Lethal carnivore management, aimed at reducing carnivore impacts, is a global phenomenon threatening the persistence of many carnivores. Black‐backed jackals Canis mesomelas , the dominant cause of livestock predation in southern Africa, are widely hunted to reduce livestock predation. Despite centuries of lethal management, jackals persist. Smaller canids, like jackals, are highly adaptable and display variable responses to mortality sources, which may affect management outcomes.
The effects of killing carnivores will depend on their behaviour, social organization, reproduction and dispersal patterns. We predicted that hunted jackals will alter demographic and reproductive patterns to compensate for increased mortality. Here, we collected demographic and reproductive information from harvested jackals and compared it between continually hunted (farms) and unmanaged populations (reserves).
The removal of jackals from farms results in a decrease in median age from 5–6 years (reserves) to 2–3 years (farms). Hunting also changed the age structure of jackal populations from a stable population to an expanding population. This may be ascribed to the compensatory immigration of individuals from neighbouring unmanaged areas, suggesting the formation of a source–sink system. Unmanaged areas may act as source populations exporting young, dispersing individuals to hunted areas which may act as sinks. This is likely driven by disruptions in the normal, mutually exclusive territorial system resulting in low densities of conspecifics on farms.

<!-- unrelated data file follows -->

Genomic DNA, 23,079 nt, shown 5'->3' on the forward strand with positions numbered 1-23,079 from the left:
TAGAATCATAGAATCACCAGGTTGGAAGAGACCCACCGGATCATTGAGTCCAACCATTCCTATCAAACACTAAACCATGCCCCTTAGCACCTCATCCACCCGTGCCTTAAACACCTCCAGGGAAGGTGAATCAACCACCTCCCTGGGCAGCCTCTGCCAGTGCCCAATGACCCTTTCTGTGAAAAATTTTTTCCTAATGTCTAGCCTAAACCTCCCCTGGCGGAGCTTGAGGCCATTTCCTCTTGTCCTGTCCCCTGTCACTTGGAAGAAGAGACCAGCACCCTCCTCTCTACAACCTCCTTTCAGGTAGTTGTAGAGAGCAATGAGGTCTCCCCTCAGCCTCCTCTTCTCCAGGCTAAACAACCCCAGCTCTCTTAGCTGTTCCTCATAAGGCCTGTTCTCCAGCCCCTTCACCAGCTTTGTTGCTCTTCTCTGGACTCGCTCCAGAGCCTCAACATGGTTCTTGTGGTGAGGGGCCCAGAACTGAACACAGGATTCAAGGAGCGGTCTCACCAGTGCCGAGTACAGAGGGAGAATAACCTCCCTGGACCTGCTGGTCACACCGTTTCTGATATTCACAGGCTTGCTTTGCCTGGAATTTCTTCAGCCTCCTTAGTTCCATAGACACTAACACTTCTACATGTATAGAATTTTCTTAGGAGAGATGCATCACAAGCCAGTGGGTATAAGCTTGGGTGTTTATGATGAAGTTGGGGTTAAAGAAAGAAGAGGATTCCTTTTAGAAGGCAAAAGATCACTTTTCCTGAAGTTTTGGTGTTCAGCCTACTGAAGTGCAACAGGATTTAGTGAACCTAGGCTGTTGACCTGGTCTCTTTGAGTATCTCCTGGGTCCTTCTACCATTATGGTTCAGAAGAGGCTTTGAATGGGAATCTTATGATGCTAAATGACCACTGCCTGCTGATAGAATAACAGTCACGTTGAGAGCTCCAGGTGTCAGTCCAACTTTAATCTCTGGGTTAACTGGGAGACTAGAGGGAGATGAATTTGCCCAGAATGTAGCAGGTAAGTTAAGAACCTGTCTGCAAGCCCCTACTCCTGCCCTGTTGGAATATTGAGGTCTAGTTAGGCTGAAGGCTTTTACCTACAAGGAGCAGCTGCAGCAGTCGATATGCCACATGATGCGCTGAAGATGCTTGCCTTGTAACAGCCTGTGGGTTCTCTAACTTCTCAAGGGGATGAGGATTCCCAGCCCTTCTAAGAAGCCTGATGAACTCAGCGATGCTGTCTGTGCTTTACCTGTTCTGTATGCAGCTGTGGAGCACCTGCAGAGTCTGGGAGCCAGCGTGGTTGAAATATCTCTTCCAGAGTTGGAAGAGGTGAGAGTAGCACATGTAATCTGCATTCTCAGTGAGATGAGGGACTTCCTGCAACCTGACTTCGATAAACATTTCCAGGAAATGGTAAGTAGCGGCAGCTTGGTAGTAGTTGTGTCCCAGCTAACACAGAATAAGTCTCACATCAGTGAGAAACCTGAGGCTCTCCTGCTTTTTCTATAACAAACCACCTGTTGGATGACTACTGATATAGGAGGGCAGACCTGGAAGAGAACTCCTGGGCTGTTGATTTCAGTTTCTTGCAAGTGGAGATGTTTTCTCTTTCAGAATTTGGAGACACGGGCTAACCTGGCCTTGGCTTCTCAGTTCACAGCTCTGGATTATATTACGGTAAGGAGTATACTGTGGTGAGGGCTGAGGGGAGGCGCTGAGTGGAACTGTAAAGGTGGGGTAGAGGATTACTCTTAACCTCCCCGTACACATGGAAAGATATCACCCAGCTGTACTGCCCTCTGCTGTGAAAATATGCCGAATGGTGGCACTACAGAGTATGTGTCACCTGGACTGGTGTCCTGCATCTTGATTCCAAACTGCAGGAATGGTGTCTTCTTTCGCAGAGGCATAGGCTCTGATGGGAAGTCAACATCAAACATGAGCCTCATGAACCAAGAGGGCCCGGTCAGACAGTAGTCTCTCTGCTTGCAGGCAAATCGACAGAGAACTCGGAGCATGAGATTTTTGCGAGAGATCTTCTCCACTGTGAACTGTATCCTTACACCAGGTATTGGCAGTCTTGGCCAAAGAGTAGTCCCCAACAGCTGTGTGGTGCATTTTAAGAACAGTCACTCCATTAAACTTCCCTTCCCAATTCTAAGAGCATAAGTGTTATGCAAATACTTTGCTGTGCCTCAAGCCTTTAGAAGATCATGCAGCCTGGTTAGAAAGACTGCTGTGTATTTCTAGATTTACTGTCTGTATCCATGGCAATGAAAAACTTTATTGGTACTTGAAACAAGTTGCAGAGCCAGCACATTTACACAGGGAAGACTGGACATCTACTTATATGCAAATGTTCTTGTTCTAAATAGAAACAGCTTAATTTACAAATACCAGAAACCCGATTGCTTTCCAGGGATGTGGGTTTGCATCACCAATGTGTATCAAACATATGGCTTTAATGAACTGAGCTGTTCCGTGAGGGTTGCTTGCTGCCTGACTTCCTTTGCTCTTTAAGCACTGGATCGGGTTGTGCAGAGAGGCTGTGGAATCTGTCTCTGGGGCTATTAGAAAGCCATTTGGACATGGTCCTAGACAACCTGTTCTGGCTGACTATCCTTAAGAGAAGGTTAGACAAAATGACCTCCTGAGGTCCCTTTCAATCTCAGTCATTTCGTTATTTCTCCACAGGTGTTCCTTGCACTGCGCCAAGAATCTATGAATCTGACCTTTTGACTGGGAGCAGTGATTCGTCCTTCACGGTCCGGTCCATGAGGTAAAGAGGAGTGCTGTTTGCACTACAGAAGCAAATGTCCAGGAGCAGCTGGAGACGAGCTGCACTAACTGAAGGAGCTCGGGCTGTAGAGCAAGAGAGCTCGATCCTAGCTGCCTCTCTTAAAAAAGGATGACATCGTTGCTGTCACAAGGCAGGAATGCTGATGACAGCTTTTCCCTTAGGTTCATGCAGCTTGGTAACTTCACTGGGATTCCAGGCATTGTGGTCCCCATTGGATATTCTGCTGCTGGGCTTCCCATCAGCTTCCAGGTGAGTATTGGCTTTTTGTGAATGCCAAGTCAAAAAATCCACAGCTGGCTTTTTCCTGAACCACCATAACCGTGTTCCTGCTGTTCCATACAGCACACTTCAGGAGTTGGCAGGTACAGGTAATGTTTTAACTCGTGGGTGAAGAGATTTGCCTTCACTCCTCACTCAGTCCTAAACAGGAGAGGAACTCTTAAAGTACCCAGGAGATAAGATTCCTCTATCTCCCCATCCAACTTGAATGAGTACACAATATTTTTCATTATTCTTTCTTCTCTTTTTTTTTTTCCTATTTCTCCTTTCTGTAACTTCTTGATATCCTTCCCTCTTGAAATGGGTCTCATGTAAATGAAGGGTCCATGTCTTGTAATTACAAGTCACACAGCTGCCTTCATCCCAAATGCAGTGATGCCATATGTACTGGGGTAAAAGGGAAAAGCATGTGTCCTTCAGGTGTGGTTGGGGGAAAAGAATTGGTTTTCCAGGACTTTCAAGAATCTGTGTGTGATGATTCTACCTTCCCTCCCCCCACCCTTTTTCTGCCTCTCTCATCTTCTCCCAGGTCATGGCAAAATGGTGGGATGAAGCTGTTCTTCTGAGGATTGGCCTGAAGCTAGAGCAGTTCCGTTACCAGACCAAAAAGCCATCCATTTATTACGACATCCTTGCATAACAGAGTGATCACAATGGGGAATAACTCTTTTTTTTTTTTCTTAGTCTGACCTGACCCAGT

The low density of conspecifics allows younger individuals that would be socially precluded from reproducing to reproduce. Jackals on farms compensated for increased mortality by increasing the pregnancy rate of young individuals and increasing the litter size at younger ages, thereby increasing reproductive output.
Synthesis and applications . The lethal management of predators is the prevailing strategy to reduce livestock predation. However, the highly adaptable nature of jackals and the combination of compensatory mechanisms such as increased reproduction and potential for immigration allow these predators to persist in the face of severe anthropogenic mortality, possibly through the formation of a source–sink system. These compensatory processes will continue to counter population management actions as long as recruitment from unmanaged areas persists.